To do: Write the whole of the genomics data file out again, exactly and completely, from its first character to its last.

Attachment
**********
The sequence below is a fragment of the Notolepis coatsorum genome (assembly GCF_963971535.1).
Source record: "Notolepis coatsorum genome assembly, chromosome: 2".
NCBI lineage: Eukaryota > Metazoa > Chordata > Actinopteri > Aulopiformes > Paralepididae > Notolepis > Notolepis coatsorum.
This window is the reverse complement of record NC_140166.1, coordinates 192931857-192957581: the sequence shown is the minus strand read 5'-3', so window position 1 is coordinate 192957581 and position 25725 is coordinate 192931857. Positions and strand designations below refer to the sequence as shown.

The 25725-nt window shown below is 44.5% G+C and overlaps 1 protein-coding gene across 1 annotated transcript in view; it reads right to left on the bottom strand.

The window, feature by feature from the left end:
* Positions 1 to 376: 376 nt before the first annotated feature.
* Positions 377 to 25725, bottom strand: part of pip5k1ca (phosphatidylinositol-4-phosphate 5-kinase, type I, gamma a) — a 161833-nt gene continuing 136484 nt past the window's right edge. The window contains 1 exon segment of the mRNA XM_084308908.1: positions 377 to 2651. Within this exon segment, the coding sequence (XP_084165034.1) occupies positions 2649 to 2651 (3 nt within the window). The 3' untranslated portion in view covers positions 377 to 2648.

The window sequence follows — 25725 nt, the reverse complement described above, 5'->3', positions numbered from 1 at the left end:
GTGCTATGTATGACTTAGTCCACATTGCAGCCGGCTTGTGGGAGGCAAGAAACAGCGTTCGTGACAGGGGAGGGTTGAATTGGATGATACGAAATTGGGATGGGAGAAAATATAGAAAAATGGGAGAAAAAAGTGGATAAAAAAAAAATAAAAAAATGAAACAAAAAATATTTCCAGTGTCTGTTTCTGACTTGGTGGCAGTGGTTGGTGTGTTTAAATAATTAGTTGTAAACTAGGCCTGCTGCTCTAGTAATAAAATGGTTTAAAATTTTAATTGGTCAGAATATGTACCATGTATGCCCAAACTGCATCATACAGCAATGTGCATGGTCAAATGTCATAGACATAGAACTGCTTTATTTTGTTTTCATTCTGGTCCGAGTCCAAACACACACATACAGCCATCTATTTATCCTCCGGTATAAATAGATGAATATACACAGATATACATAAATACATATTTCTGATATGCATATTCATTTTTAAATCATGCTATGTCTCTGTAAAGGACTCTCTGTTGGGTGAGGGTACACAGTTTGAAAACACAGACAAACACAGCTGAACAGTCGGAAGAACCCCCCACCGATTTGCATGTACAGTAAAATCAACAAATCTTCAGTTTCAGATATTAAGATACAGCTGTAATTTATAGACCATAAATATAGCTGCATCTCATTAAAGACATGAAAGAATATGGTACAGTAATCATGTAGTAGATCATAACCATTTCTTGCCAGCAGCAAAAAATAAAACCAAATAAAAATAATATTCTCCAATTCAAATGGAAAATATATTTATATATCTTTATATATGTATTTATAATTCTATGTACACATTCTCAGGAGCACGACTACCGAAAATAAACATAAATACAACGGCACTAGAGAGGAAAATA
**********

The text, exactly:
The sequence below is a fragment of the Notolepis coatsorum genome (assembly GCF_963971535.1).
Source record: "Notolepis coatsorum genome assembly, chromosome: 2".
NCBI lineage: Eukaryota > Metazoa > Chordata > Actinopteri > Aulopiformes > Paralepididae > Notolepis > Notolepis coatsorum.
This window is the reverse complement of record NC_140166.1, coordinates 192931857-192957581: the sequence shown is the minus strand read 5'-3', so window position 1 is coordinate 192957581 and position 25725 is coordinate 192931857. Positions and strand designations below refer to the sequence as shown.

The 25725-nt window shown below is 44.5% G+C and overlaps 1 protein-coding gene across 1 annotated transcript in view; it reads right to left on the bottom strand.

The window, feature by feature from the left end:
* Positions 1 to 376: 376 nt before the first annotated feature.
* Positions 377 to 25725, bottom strand: part of pip5k1ca (phosphatidylinositol-4-phosphate 5-kinase, type I, gamma a) — a 161833-nt gene continuing 136484 nt past the window's right edge. The window contains 1 exon segment of the mRNA XM_084308908.1: positions 377 to 2651. Within this exon segment, the coding sequence (XP_084165034.1) occupies positions 2649 to 2651 (3 nt within the window). The 3' untranslated portion in view covers positions 377 to 2648.

The window sequence follows — 25725 nt, the reverse complement described above, 5'->3', positions numbered from 1 at the left end:
GTGCTATGTATGACTTAGTCCACATTGCAGCCGGCTTGTGGGAGGCAAGAAACAGCGTTCGTGACAGGGGAGGGTTGAATTGGATGATACGAAATTGGGATGGGAGAAAATATAGAAAAATGGGAGAAAAAAGTGGATAAAAAAAAAATAAAAAAATGAAACAAAAAATATTTCCAGTGTCTGTTTCTGACTTGGTGGCAGTGGTTGGTGTGTTTAAATAATTAGTTGTAAACTAGGCCTGCTGCTCTAGTAATAAAATGGTTTAAAATTTTAATTGGTCAGAATATGTACCATGTATGCCCAAACTGCATCATACAGCAATGTGCATGGTCAAATGTCATAGACATAGAACTGCTTTATTTTGTTTTCATTCTGGTCCGAGTCCAAACACACACATACAGCCATCTATTTATCCTCCGGTATAAATAGATGAATATACACAGATATACATAAATACATATTTCTGATATGCATATTCATTTTTAAATCATGCTATGTCTCTGTAAAGGACTCTCTGTTGGGTGAGGGTACACAGTTTGAAAACACAGACAAACACAGCTGAACAGTCGGAAGAACCCCCCACCGATTTGCATGTACAGTAAAATCAACAAATCTTCAGTTTCAGATATTAAGATACAGCTGTAATTTATAGACCATAAATATAGCTGCATCTCATTAAAGACATGAAAGAATATGGTACAGTAATCATGTAGTAGATCATAACCATTTCTTGCCAGCAGCAAAAAATAAAACCAAATAAAAATAATATTCTCCAATTCAAATGGAAAATATATTTATATATCTTTATATATGTATTTATAATTCTATGTACACATTCTCAGGAGCACGACTACCGAAAATAAACATAAATACAACGGCACTAGAGAGGAAAATA